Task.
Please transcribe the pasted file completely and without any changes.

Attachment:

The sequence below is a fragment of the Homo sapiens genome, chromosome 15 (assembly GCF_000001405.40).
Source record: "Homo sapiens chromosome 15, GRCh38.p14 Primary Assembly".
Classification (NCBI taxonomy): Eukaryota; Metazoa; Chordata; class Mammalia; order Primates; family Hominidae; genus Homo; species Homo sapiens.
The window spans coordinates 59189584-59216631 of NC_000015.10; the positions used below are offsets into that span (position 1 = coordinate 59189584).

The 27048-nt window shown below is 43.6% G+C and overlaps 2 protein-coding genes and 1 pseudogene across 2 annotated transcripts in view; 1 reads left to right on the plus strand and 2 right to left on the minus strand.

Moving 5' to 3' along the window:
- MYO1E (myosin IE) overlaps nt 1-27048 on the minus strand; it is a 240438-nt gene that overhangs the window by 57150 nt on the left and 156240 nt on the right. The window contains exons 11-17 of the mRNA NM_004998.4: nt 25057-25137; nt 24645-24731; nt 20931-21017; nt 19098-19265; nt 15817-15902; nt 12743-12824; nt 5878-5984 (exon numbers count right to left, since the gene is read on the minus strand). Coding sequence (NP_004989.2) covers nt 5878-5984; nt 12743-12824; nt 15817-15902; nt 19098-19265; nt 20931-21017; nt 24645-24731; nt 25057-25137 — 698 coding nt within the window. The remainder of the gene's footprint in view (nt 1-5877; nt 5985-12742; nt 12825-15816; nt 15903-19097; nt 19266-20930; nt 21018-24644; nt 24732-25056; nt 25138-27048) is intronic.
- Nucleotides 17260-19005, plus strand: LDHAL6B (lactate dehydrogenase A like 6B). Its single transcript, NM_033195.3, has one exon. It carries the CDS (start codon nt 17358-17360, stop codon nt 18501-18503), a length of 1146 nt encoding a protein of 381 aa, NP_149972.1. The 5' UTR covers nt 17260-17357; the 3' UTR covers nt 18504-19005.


The sequence below is a fragment of the Homo sapiens genome, chromosome 15 (assembly GCF_000001405.40).
Source record: "Homo sapiens chromosome 15, GRCh38.p14 Primary Assembly".
Classification (NCBI taxonomy): Eukaryota; Metazoa; Chordata; class Mammalia; order Primates; family Hominidae; genus Homo; species Homo sapiens.
The window spans coordinates 59189584-59216631 of NC_000015.10; the positions used below are offsets into that span (position 1 = coordinate 59189584).

The 27048-nt window shown below is 43.6% G+C and overlaps 2 protein-coding genes and 1 pseudogene across 2 annotated transcripts in view; 1 reads left to right on the plus strand and 2 right to left on the minus strand.

Moving 5' to 3' along the window:
- MYO1E (myosin IE) overlaps nt 1-27048 on the minus strand; it is a 240438-nt gene that overhangs the window by 57150 nt on the left and 156240 nt on the right. The window contains exons 11-17 of the mRNA NM_004998.4: nt 25057-25137; nt 24645-24731; nt 20931-21017; nt 19098-19265; nt 15817-15902; nt 12743-12824; nt 5878-5984 (exon numbers count right to left, since the gene is read on the minus strand). Coding sequence (NP_004989.2) covers nt 5878-5984; nt 12743-12824; nt 15817-15902; nt 19098-19265; nt 20931-21017; nt 24645-24731; nt 25057-25137 — 698 coding nt within the window. The remainder of the gene's footprint in view (nt 1-5877; nt 5985-12742; nt 12825-15816; nt 15903-19097; nt 19266-20930; nt 21018-24644; nt 24732-25056; nt 25138-27048) is intronic.
- Nucleotides 17260-19005, plus strand: LDHAL6B (lactate dehydrogenase A like 6B). Its single transcript, NM_033195.3, has one exon. It carries the CDS (start codon nt 17358-17360, stop codon nt 18501-18503), a length of 1146 nt encoding a protein of 381 aa, NP_149972.1. The 5' UTR covers nt 17260-17357; the 3' UTR covers nt 18504-19005.